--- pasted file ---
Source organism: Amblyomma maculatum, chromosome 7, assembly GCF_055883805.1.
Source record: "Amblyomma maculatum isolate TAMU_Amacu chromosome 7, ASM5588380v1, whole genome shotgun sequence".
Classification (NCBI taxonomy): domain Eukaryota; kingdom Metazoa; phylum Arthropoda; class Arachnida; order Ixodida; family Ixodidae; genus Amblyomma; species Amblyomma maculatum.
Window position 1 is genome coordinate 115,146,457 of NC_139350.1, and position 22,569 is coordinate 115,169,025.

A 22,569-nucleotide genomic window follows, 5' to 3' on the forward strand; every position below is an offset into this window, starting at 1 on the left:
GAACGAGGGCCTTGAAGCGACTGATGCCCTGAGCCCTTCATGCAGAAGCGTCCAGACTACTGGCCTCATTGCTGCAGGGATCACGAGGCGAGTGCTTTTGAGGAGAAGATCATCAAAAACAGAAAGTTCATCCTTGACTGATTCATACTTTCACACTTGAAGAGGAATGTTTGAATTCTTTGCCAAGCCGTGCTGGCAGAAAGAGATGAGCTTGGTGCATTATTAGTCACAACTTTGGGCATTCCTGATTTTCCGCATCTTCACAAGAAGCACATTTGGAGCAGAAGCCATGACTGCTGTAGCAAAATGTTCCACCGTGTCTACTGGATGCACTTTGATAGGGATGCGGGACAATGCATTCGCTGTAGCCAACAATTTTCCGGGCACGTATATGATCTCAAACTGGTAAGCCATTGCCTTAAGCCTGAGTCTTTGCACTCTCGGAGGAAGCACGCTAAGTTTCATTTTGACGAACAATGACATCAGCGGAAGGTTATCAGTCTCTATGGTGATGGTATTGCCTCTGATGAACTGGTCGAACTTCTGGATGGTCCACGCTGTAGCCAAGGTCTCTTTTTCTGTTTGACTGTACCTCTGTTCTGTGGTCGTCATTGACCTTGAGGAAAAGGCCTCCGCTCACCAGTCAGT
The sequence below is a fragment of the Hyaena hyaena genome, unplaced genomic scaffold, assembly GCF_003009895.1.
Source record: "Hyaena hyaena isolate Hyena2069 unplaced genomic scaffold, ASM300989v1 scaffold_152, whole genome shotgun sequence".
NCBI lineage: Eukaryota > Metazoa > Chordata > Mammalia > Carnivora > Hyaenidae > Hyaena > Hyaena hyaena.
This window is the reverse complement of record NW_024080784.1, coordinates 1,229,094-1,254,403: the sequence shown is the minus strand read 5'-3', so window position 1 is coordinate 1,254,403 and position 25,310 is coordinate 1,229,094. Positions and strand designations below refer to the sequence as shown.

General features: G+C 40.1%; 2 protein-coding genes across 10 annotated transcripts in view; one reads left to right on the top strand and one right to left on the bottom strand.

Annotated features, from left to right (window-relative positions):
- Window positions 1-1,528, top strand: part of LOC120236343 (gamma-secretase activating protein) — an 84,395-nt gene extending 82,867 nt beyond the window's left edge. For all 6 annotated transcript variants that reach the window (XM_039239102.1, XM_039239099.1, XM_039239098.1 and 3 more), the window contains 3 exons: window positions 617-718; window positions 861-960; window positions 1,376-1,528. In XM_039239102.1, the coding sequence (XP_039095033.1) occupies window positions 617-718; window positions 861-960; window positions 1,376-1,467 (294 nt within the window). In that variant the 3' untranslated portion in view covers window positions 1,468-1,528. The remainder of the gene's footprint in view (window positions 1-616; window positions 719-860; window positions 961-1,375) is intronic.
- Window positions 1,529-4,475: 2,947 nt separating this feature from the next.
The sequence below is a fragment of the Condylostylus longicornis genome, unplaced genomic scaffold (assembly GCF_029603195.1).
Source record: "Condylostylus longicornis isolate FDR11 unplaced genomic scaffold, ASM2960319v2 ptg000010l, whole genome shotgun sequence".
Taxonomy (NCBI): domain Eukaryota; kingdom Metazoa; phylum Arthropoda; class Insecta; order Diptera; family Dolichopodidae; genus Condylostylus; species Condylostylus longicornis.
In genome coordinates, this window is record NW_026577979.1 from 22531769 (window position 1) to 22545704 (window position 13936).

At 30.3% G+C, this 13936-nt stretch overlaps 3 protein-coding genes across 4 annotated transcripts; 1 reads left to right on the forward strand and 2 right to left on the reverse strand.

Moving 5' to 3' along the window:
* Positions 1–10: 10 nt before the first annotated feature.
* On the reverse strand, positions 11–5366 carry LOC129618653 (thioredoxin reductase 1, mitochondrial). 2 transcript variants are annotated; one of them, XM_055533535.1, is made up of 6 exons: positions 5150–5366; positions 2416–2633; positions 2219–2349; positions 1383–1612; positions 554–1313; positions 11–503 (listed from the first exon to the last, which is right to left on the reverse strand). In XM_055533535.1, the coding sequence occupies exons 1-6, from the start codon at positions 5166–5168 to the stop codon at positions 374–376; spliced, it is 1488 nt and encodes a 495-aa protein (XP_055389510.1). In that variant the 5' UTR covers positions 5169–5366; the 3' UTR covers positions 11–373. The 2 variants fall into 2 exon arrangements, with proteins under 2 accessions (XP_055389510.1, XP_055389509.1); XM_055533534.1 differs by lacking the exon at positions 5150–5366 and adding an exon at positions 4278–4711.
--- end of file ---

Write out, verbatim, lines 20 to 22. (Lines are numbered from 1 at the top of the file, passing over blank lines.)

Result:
Moving 5' to 3' along the window:
* Positions 1–10: 10 nt before the first annotated feature.
* On the reverse strand, positions 11–5366 carry LOC129618653 (thioredoxin reductase 1, mitochondrial). 2 transcript variants are annotated; one of them, XM_055533535.1, is made up of 6 exons: positions 5150–5366; positions 2416–2633; positions 2219–2349; positions 1383–1612; positions 554–1313; positions 11–503 (listed from the first exon to the last, which is right to left on the reverse strand). In XM_055533535.1, the coding sequence occupies exons 1-6, from the start codon at positions 5166–5168 to the stop codon at positions 374–376; spliced, it is 1488 nt and encodes a 495-aa protein (XP_055389510.1). In that variant the 5' UTR covers positions 5169–5366; the 3' UTR covers positions 11–373. The 2 variants fall into 2 exon arrangements, with proteins under 2 accessions (XP_055389510.1, XP_055389509.1); XM_055533534.1 differs by lacking the exon at positions 5150–5366 and adding an exon at positions 4278–4711.